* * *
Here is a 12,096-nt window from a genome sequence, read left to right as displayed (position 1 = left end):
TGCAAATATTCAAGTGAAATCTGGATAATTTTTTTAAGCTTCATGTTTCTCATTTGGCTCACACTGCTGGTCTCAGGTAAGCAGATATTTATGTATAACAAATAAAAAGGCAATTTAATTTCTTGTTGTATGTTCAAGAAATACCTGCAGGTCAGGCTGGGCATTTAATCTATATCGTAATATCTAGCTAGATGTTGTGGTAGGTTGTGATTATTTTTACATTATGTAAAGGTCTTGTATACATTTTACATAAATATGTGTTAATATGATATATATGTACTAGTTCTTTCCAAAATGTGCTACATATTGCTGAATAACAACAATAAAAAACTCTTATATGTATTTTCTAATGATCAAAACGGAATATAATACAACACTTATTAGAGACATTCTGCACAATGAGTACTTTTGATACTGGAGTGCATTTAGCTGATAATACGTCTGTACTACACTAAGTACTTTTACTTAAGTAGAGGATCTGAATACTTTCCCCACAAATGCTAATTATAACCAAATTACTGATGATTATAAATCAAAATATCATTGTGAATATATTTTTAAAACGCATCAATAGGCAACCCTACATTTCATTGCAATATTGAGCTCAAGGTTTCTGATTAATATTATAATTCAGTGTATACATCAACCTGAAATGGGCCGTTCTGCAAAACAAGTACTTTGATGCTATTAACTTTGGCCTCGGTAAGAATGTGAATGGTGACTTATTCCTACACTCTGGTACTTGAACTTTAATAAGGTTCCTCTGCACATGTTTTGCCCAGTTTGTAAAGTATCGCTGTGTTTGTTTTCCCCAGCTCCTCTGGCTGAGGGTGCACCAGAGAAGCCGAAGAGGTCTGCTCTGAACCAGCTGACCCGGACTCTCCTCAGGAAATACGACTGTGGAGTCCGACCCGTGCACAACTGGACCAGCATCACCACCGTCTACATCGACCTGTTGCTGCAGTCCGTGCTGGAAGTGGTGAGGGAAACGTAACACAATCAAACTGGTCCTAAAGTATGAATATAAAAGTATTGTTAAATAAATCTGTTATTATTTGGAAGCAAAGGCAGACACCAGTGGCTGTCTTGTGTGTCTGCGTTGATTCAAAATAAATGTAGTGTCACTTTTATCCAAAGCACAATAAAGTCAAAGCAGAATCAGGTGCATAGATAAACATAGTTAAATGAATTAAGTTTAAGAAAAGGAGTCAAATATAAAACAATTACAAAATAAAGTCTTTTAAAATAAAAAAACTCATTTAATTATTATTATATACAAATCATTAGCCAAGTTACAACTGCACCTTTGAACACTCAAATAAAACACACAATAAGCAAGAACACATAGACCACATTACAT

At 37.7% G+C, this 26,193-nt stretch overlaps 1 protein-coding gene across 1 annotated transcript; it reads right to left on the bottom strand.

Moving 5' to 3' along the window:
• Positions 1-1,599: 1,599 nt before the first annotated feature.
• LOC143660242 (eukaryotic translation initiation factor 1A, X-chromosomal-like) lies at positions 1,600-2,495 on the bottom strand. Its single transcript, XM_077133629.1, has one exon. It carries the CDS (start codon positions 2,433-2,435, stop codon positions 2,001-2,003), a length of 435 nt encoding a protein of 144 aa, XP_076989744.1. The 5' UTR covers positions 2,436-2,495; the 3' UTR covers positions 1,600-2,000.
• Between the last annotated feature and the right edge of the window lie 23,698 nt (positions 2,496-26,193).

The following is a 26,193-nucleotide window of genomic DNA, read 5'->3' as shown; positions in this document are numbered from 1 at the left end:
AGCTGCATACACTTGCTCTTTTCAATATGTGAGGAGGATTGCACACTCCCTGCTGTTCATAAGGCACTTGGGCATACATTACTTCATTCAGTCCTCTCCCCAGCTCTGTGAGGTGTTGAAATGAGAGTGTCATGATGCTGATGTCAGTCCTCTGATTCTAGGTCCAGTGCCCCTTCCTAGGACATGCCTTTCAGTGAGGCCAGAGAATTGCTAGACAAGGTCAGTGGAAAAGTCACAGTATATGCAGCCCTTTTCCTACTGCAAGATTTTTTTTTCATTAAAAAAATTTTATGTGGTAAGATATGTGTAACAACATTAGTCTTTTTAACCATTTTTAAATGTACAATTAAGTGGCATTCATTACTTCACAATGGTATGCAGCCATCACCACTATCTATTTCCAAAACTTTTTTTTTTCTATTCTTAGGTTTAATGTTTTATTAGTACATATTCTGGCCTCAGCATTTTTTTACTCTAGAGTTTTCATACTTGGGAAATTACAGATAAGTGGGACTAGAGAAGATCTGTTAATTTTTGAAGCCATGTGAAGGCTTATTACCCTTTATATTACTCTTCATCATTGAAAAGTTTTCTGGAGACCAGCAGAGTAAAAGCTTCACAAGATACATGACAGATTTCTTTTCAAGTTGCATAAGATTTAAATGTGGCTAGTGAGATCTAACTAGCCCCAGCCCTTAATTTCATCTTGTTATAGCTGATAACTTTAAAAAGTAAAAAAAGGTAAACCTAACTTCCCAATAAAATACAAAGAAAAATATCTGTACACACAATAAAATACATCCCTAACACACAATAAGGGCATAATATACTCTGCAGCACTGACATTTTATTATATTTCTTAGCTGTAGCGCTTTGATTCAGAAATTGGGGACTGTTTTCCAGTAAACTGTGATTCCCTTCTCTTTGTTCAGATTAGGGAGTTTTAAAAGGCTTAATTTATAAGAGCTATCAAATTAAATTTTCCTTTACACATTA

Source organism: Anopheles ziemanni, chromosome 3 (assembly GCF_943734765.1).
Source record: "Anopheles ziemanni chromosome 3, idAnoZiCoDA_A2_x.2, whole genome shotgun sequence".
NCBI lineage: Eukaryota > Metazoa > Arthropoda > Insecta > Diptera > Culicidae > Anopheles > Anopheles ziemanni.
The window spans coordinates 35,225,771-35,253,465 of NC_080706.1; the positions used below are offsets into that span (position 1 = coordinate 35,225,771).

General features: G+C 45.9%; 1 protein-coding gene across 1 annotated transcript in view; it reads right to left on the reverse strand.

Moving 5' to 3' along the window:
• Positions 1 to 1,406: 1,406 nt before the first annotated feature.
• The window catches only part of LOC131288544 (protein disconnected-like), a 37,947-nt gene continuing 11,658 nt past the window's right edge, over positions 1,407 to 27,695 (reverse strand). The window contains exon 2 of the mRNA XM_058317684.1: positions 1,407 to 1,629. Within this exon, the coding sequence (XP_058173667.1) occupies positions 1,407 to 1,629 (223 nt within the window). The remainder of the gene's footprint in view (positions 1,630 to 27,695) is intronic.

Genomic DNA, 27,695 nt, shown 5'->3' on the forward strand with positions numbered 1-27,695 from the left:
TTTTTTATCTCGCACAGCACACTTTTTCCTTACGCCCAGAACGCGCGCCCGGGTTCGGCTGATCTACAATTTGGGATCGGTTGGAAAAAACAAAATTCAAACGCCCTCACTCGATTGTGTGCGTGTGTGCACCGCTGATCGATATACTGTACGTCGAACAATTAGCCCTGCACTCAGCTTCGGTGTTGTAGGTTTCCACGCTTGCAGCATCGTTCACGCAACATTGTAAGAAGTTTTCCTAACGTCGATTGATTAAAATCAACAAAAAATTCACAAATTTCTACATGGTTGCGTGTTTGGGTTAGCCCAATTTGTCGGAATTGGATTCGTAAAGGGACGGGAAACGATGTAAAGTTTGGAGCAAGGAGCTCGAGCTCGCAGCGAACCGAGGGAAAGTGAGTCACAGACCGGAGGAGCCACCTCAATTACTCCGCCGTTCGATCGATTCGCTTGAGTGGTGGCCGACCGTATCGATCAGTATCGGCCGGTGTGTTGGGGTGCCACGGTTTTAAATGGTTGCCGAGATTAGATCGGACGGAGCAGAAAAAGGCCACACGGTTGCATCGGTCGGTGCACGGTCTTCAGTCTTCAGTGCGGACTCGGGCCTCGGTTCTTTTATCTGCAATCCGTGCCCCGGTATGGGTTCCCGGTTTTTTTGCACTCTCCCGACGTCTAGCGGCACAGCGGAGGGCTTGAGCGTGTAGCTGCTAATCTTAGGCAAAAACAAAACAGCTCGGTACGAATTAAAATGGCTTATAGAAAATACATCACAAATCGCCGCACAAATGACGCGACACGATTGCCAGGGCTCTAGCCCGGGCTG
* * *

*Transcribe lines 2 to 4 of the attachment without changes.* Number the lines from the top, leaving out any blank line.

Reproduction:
TGCAAATATTCAAGTGAAATCTGGATAATTTTTTTAAGCTTCATGTTTCTCATTTGGCTCACACTGCTGGTCTCAGGTAAGCAGATATTTATGTATAACAAATAAAAAGGCAATTTAATTTCTTGTTGTATGTTCAAGAAATACCTGCAGGTCAGGCTGGGCATTTAATCTATATCGTAATATCTAGCTAGATGTTGTGGTAGGTTGTGATTATTTTTACATTATGTAAAGGTCTTGTATACATTTTACATAAATATGTGTTAATATGATATATATGTACTAGTTCTTTCCAAAATGTGCTACATATTGCTGAATAACAACAATAAAAAACTCTTATATGTATTTTCTAATGATCAAAACGGAATATAATACAACACTTATTAGAGACATTCTGCACAATGAGTACTTTTGATACTGGAGTGCATTTAGCTGATAATACGTCTGTACTACACTAAGTACTTTTACTTAAGTAGAGGATCTGAATACTTTCCCCACAAATGCTAATTATAACCAAATTACTGATGATTATAAATCAAAATATCATTGTGAATATATTTTTAAAACGCATCAATAGGCAACCCTACATTTCATTGCAATATTGAGCTCAAGGTTTCTGATTAATATTATAATTCAGTGTATACATCAACCTGAAATGGGCCGTTCTGCAAAACAAGTACTTTGATGCTATTAACTTTGGCCTCGGTAAGAATGTGAATGGTGACTTATTCCTACACTCTGGTACTTGAACTTTAATAAGGTTCCTCTGCACATGTTTTGCCCAGTTTGTAAAGTATCGCTGTGTTTGTTTTCCCCAGCTCCTCTGGCTGAGGGTGCACCAGAGAAGCCGAAGAGGTCTGCTCTGAACCAGCTGACCCGGACTCTCCTCAGGAAATACGACTGTGGAGTCCGACCCGTGCACAACTGGACCAGCATCACCACCGTCTACATCGACCTGTTGCTGCAGTCCGTGCTGGAAGTGGTGAGGGAAACGTAACACAATCAAACTGGTCCTAAAGTATGAATATAAAAGTATTGTTAAATAAATCTGTTATTATTTGGAAGCAAAGGCAGACACCAGTGGCTGTCTTGTGTGTCTGCGTTGATTCAAAATAAATGTAGTGTCACTTTTATCCAAAGCACAATAAAGTCAAAGCAGAATCAGGTGCATAGATAAACATAGTTAAATGAATTAAGTTTAAGAAAAGGAGTCAAATATAAAACAATTACAAAATAAAGTCTTTTAAAATAAAAAAACTCATTTAATTATTATTATATACAAATCATTAGCCAAGTTACAACTGCACCTTTGAACACTCAAATAAAACACACAATAAGCAAGAACACATAGACCACATTACAT

At 37.7% G+C, this 26,193-nt stretch overlaps 1 protein-coding gene across 1 annotated transcript; it reads right to left on the bottom strand.

Moving 5' to 3' along the window: